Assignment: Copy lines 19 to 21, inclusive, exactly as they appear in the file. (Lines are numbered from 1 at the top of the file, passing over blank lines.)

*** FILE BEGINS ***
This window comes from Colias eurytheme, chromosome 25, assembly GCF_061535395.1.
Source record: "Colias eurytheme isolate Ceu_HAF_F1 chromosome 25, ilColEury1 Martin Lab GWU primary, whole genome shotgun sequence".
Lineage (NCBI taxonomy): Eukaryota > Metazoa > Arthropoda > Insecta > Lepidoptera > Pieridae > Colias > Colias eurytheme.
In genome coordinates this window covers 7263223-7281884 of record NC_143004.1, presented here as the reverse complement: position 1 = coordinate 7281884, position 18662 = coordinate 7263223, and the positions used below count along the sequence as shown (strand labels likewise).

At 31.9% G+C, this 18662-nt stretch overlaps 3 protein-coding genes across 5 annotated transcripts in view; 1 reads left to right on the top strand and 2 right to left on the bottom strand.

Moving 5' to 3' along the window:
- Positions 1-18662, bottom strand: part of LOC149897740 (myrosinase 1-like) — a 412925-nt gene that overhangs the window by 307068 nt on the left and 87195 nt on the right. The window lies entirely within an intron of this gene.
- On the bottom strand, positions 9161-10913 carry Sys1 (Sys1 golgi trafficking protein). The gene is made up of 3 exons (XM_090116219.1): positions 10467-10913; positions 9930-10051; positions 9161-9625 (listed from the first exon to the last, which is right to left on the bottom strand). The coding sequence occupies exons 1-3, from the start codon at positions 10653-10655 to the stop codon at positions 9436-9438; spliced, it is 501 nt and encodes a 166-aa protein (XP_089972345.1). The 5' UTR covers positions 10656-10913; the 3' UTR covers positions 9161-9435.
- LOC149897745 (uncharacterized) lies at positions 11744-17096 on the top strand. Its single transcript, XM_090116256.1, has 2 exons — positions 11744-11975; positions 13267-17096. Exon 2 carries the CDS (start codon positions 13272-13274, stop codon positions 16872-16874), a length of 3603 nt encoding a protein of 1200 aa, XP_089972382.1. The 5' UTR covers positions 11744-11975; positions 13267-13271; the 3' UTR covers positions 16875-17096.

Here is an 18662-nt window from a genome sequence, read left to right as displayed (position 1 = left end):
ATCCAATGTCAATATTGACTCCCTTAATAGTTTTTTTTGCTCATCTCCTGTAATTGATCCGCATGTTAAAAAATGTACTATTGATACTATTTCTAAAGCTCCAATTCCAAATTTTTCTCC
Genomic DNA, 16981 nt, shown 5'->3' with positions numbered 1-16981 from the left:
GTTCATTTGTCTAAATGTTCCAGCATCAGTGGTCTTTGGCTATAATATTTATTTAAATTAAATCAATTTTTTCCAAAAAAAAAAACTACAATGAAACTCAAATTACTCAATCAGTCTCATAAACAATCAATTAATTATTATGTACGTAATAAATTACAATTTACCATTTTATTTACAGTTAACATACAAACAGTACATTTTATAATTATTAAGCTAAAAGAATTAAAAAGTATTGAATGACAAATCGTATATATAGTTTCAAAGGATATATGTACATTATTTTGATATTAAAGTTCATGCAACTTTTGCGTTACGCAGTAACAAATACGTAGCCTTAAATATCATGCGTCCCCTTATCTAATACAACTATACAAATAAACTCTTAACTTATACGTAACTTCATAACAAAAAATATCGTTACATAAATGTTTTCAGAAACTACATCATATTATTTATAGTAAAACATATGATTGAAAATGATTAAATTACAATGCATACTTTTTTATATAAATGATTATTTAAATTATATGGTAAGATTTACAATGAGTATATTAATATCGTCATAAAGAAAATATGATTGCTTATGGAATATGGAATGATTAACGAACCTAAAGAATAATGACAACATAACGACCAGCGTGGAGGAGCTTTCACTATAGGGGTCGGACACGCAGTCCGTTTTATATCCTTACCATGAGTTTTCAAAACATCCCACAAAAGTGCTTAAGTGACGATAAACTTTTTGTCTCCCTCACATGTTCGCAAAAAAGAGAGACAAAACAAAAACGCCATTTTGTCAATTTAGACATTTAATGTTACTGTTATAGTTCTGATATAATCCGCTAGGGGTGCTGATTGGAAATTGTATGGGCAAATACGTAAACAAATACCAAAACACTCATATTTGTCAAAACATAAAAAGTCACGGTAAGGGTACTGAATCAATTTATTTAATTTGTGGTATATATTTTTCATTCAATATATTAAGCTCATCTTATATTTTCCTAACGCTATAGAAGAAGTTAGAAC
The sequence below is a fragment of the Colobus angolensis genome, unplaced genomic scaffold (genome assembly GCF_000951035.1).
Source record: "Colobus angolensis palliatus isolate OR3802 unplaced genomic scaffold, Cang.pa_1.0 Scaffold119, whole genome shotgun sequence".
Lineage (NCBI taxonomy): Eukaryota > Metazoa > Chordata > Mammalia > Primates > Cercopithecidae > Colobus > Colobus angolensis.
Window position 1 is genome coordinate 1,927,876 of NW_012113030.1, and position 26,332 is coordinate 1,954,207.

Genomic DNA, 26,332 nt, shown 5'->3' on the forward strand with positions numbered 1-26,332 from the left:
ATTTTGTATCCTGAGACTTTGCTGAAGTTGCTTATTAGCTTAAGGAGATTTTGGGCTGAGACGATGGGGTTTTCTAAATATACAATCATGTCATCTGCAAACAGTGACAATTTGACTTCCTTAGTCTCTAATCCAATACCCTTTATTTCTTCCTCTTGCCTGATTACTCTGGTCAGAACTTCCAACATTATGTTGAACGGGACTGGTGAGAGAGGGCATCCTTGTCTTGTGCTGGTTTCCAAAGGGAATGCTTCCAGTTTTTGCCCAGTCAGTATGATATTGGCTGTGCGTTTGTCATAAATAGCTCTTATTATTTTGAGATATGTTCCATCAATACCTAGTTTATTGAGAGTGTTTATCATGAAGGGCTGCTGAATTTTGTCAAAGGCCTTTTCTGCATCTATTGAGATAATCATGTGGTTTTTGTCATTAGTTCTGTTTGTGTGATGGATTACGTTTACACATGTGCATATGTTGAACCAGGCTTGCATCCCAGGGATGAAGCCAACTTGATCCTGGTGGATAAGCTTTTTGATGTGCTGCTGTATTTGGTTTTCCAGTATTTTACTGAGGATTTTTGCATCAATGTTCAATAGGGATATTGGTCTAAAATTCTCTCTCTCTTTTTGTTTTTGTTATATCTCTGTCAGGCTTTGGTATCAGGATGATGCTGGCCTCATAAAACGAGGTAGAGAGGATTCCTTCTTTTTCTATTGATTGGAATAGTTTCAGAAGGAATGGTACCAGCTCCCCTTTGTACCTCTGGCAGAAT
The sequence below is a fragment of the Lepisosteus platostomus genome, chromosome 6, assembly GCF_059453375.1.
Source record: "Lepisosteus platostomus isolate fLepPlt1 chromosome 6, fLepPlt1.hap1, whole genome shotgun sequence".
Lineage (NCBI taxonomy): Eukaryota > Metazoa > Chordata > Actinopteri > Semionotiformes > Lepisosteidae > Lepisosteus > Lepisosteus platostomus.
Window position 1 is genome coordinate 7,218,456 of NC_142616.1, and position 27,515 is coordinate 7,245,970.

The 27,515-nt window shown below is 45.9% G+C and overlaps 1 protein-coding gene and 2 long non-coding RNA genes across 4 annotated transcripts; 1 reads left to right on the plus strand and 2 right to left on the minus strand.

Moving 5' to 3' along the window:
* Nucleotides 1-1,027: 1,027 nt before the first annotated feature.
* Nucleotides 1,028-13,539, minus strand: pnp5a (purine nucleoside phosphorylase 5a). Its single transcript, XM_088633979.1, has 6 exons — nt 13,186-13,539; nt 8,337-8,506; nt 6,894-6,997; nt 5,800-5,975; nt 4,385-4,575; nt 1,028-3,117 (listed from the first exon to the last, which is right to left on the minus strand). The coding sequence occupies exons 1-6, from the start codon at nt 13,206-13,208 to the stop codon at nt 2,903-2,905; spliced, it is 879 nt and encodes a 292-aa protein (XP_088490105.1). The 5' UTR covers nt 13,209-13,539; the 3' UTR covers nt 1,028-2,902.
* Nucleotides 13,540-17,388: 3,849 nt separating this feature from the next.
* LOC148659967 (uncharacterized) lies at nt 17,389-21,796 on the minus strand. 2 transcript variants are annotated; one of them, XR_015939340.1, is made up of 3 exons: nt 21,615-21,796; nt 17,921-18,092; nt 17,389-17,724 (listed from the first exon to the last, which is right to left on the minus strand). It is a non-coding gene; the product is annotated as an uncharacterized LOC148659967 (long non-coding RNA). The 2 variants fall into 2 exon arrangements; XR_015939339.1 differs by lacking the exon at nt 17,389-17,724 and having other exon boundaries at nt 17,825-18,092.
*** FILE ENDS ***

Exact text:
ATTTTGTATCCTGAGACTTTGCTGAAGTTGCTTATTAGCTTAAGGAGATTTTGGGCTGAGACGATGGGGTTTTCTAAATATACAATCATGTCATCTGCAAACAGTGACAATTTGACTTCCTTAGTCTCTAATCCAATACCCTTTATTTCTTCCTCTTGCCTGATTACTCTGGTCAGAACTTCCAACATTATGTTGAACGGGACTGGTGAGAGAGGGCATCCTTGTCTTGTGCTGGTTTCCAAAGGGAATGCTTCCAGTTTTTGCCCAGTCAGTATGATATTGGCTGTGCGTTTGTCATAAATAGCTCTTATTATTTTGAGATATGTTCCATCAATACCTAGTTTATTGAGAGTGTTTATCATGAAGGGCTGCTGAATTTTGTCAAAGGCCTTTTCTGCATCTATTGAGATAATCATGTGGTTTTTGTCATTAGTTCTGTTTGTGTGATGGATTACGTTTACACATGTGCATATGTTGAACCAGGCTTGCATCCCAGGGATGAAGCCAACTTGATCCTGGTGGATAAGCTTTTTGATGTGCTGCTGTATTTGGTTTTCCAGTATTTTACTGAGGATTTTTGCATCAATGTTCAATAGGGATATTGGTCTAAAATTCTCTCTCTCTTTTTGTTTTTGTTATATCTCTGTCAGGCTTTGGTATCAGGATGATGCTGGCCTCATAAAACGAGGTAGAGAGGATTCCTTCTTTTTCTATTGATTGGAATAGTTTCAGAAGGAATGGTACCAGCTCCCCTTTGTACCTCTGGCAGAAT
The sequence below is a fragment of the Lepisosteus platostomus genome, chromosome 6, assembly GCF_059453375.1.
Source record: "Lepisosteus platostomus isolate fLepPlt1 chromosome 6, fLepPlt1.hap1, whole genome shotgun sequence".